How Facebook Is Bringing Back The Silent Newsreel
Josh Kalven

Silent transcripts for video content

I’m sorry.

I know you spent hours on this. Your production standards are impeccable.

From the SEO-friendly title, I’m confident there’s something in here for me, but I’m just not going to sit through a 4 minute video.

At least, I’m not sure I will. It’s too much of a risk.

The pre-roll ad, the bumpers, the interviewer’s preamble, the postured questioning.

The content might well be invaluable, but I can’t tell that before I watch it.

But I could.

If only you included a transcript.

And allowed those whose opinions I trust to link to and annotate it.

Show me a way to go directly to the frame that will interest me most and my engagement will be higher than ever.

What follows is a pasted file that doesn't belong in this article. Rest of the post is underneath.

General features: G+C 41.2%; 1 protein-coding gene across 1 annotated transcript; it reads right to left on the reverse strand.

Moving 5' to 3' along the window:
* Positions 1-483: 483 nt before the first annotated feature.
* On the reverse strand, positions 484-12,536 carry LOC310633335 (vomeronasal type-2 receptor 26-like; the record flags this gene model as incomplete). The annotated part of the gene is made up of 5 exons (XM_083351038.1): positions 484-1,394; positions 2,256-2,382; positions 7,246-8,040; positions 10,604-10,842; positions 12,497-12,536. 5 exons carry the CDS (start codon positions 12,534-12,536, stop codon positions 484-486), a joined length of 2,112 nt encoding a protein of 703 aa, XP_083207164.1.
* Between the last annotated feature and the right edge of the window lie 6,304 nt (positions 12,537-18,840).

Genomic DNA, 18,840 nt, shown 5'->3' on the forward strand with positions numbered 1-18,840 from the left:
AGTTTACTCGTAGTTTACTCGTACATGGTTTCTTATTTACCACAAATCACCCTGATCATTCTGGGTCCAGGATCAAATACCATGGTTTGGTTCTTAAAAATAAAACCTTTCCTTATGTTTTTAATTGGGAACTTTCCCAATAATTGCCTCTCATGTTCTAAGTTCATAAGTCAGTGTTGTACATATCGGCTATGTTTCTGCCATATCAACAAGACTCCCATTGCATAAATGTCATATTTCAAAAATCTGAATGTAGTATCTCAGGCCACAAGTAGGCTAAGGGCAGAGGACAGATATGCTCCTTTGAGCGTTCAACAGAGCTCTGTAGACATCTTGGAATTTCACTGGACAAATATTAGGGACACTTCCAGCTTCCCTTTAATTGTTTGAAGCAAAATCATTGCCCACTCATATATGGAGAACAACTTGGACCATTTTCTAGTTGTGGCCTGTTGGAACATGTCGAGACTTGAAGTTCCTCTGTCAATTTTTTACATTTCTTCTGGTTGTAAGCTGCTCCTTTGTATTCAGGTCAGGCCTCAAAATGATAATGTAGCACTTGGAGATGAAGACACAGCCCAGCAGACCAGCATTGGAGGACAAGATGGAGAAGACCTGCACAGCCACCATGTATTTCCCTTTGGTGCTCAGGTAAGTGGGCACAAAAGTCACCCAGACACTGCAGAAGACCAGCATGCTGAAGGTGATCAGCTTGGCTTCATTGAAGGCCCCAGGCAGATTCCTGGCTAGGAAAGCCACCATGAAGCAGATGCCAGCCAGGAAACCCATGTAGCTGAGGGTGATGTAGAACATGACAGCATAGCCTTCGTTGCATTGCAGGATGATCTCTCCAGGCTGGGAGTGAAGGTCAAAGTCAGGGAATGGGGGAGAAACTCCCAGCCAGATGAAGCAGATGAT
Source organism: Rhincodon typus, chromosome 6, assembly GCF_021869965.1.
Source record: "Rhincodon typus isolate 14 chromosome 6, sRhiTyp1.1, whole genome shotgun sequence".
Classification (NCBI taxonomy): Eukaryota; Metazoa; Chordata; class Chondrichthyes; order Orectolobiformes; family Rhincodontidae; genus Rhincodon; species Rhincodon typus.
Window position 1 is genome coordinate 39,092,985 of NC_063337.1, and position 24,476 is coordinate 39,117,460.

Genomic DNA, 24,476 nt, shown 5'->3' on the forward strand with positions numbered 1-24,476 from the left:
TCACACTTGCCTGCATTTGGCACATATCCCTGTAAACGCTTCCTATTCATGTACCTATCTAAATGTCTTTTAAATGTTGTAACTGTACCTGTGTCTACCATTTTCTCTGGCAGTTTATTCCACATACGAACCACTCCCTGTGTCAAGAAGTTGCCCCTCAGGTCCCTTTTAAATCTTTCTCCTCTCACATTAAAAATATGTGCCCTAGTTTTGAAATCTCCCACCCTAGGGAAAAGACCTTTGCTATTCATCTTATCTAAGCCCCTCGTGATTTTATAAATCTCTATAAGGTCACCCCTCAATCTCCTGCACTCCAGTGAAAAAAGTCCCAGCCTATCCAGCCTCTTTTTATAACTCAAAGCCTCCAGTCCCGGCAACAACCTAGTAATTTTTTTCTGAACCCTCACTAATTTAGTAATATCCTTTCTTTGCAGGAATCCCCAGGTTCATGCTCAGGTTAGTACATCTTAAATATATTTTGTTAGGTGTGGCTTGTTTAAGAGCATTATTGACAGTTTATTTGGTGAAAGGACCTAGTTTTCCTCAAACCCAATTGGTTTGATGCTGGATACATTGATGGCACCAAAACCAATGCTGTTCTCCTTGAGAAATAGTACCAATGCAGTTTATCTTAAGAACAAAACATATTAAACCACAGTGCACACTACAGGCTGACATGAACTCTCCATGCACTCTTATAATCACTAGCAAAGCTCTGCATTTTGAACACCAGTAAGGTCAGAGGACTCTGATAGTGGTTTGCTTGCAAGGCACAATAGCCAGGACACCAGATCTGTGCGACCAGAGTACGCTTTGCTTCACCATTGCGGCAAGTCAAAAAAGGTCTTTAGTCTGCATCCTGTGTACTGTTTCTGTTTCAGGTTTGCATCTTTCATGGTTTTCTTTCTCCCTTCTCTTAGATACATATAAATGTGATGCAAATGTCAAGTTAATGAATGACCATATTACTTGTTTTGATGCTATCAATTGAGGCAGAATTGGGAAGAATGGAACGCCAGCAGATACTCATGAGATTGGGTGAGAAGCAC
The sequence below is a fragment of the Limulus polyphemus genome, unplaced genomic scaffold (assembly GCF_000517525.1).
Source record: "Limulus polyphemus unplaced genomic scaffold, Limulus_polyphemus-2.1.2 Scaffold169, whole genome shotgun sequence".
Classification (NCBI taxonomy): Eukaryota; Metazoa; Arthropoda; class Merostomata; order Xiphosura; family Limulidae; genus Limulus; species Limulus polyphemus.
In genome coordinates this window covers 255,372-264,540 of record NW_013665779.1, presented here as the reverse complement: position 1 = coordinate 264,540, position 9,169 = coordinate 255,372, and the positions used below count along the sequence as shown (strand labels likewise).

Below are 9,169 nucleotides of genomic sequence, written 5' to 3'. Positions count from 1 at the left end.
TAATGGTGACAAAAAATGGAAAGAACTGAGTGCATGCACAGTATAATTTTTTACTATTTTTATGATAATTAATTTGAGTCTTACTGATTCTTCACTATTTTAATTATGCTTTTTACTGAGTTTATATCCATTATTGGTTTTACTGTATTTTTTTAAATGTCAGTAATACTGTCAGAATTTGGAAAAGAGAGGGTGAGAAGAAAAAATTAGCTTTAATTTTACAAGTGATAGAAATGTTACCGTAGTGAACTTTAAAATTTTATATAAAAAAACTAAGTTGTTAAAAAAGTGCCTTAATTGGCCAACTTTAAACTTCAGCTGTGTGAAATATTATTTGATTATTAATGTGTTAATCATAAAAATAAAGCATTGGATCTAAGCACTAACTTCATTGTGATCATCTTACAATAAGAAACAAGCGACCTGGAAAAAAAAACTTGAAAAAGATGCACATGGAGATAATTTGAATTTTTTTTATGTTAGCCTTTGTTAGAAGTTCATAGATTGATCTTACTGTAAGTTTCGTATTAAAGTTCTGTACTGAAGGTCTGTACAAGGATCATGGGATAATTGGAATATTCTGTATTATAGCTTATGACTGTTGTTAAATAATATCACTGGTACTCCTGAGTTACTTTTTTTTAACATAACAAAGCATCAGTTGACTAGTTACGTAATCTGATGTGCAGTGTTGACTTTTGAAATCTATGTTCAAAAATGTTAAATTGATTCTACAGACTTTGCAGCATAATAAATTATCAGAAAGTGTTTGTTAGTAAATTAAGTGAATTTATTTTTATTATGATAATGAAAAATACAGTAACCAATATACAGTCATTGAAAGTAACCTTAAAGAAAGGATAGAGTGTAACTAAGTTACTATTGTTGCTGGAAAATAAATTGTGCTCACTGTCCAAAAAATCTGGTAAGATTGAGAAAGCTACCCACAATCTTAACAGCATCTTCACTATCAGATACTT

This offers you all sorts of opportunities as a publisher.

Match the content of that specific frame with an ad or additional content that’s relevant not to the whole video, but to that moment in time.

I’ll then likely explore further and further — becoming increasingly inclined and aware.

Check out this piece about how Facebook and the New York Times have essentially engineered a revival of the silent newsreels of the 1920s and 1930s.

This way, I’m engrossed in your content. It’s efficient, effective and enjoyable. And I’m doing it whilst rocking my own playlist or just the buzz of my office in the background.

No autoplay with audio, ever.

And searchable, hyperlinked transcripts, forever.

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